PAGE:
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  32. Gah! Okay...it's going back to Twilight. I like Twilight. You guys are making my Libra scales crazy.

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  33. It makes such a beautiful read! Love the choice of words...its soft and sensual and very, very poetic! :)

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  34. More than a read, it was an experience for the senses...and better each time I read it. Well done!

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  35. There is nothing better than a summer evening. So many intoxicating scents and senses. And always the anticipation of what the evening has to offer. You captured this feeling very succinctly.

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  36. wonderful use of language here. I love the Hopper, too. Always love his stark images.

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  37. Such dramatic imagery..it just touches so many emotions!

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  38. "to swagger her spell
    from the curve of her neck
    hot, humming
    like a boiling samovar?"
    Do you really think she is there?
    But... so many evocative images to test your readers as usual. You stretch me and I love it.

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  39. Each word in this delightful read holds a juicy image!

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  40. Loved this, Tess, it had a real 'Wuthering Heights' Emily Bronte darkness mixed with sensuality tone to it, fabulous last line.

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  41. Sultry and sensual! I can picture this!

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  42. all those lover reunited after the war- love the line "The bruised day, chewed and swallowed."
    Fabulous Tess.

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  43. Tess, yes it does, perfectly too! Less excitement is invoked in a simple one but not yours. An offering that could result in many interpretations is quality of a higher level. Keep at it!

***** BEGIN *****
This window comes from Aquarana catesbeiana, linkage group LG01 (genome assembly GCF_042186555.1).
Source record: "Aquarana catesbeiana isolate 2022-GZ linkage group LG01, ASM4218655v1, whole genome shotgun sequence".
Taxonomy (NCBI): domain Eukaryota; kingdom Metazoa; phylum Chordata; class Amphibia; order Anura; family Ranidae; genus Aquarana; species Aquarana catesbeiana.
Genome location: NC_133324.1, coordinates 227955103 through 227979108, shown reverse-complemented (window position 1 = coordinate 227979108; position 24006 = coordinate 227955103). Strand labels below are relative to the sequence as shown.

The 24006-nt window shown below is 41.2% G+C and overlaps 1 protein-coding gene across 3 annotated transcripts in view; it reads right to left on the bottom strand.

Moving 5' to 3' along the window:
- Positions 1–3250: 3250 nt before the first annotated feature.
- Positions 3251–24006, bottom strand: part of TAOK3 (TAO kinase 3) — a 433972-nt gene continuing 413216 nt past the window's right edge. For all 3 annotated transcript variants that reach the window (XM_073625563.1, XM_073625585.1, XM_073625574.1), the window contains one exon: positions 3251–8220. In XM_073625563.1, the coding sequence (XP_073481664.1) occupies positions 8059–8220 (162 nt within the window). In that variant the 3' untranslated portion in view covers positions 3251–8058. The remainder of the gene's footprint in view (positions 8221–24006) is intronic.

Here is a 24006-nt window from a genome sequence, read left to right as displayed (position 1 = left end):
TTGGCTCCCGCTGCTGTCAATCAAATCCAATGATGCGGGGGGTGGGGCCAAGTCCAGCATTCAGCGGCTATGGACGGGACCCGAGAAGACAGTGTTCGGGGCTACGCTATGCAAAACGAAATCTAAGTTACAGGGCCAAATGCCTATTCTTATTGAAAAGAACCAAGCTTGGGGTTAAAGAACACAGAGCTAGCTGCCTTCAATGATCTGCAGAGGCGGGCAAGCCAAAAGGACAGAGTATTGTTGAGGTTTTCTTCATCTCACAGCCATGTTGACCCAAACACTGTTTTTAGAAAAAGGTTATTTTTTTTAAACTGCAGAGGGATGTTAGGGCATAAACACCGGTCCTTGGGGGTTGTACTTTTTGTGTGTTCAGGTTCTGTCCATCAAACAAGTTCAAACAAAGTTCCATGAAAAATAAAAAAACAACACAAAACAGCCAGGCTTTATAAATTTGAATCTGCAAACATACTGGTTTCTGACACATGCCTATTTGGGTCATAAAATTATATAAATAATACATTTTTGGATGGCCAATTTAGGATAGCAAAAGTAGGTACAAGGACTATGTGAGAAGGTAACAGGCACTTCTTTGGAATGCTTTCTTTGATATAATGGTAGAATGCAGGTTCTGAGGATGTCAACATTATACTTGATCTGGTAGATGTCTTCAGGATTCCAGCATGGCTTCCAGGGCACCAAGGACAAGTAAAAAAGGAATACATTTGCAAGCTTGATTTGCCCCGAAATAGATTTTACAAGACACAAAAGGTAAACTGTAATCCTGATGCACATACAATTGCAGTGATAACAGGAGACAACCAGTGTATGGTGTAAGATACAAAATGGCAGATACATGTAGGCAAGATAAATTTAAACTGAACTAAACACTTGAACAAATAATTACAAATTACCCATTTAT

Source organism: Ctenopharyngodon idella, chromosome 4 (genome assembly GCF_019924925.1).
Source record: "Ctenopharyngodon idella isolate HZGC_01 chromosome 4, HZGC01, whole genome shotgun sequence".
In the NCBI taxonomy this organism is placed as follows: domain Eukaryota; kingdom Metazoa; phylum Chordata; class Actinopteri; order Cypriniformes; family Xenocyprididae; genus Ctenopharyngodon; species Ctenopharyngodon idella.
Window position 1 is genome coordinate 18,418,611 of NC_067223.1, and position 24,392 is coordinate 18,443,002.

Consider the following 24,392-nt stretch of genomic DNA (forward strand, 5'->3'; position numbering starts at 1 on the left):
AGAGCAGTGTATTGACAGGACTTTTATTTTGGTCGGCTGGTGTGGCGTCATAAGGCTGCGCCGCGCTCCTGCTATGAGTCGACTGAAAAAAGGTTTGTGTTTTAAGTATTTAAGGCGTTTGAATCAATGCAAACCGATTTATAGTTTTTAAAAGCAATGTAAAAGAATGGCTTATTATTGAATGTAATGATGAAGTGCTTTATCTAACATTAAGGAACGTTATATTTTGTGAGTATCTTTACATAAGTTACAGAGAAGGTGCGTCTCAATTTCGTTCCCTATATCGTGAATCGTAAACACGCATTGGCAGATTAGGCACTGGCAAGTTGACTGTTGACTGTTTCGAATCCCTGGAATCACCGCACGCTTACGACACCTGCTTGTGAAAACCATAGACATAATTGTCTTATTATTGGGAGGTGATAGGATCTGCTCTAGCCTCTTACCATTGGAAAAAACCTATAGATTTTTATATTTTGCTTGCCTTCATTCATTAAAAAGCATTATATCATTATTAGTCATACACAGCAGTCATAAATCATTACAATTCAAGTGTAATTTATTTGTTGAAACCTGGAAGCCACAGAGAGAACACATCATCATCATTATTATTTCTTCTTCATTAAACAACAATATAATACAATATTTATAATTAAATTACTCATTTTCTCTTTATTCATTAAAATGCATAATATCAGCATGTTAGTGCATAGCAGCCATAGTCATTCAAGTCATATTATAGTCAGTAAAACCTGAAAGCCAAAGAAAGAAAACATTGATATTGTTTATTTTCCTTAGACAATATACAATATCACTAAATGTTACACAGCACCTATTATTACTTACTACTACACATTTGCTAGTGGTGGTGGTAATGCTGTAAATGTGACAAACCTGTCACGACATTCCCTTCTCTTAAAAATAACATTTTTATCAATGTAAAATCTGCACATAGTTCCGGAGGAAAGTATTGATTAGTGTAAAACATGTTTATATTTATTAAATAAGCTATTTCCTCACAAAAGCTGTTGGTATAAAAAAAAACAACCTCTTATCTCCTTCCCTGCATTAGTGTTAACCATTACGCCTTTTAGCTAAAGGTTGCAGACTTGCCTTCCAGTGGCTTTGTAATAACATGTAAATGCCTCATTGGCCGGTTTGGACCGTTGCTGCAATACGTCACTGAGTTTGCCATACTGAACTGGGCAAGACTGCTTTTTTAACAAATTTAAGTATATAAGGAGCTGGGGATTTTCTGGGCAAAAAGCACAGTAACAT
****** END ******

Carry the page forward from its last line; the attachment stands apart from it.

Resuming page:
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  44. beautiful...the feminine reigns here ...in the whole of your verse...sultry like the times...bkm

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  45. makes me think of Kali...what a force!

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  46. I have to get used to reding poetry again. Prose gives it all to you on a plate. I'm working with this one. Some images and lines there I need to chew and swallow.
    Great prompt.

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  47. Poetry is one of those things that is so easy to do - and so very difficult to do well. You, Tess, do it well.

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  48. "Is it written in some shepherd's almanac or in the creases of a woodsman's hand?"

    I love that line. And I love the idea that these two people are sitting on a southern porch, wondering about the mysteries of night.

    And just for the record, this was my favorite Magpie prompt of all time :)

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  49. Wonderful Tess, absolutely wonderful - you captured something quite magical.

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  50. a hot write for a hot summer.

    well done.
    :)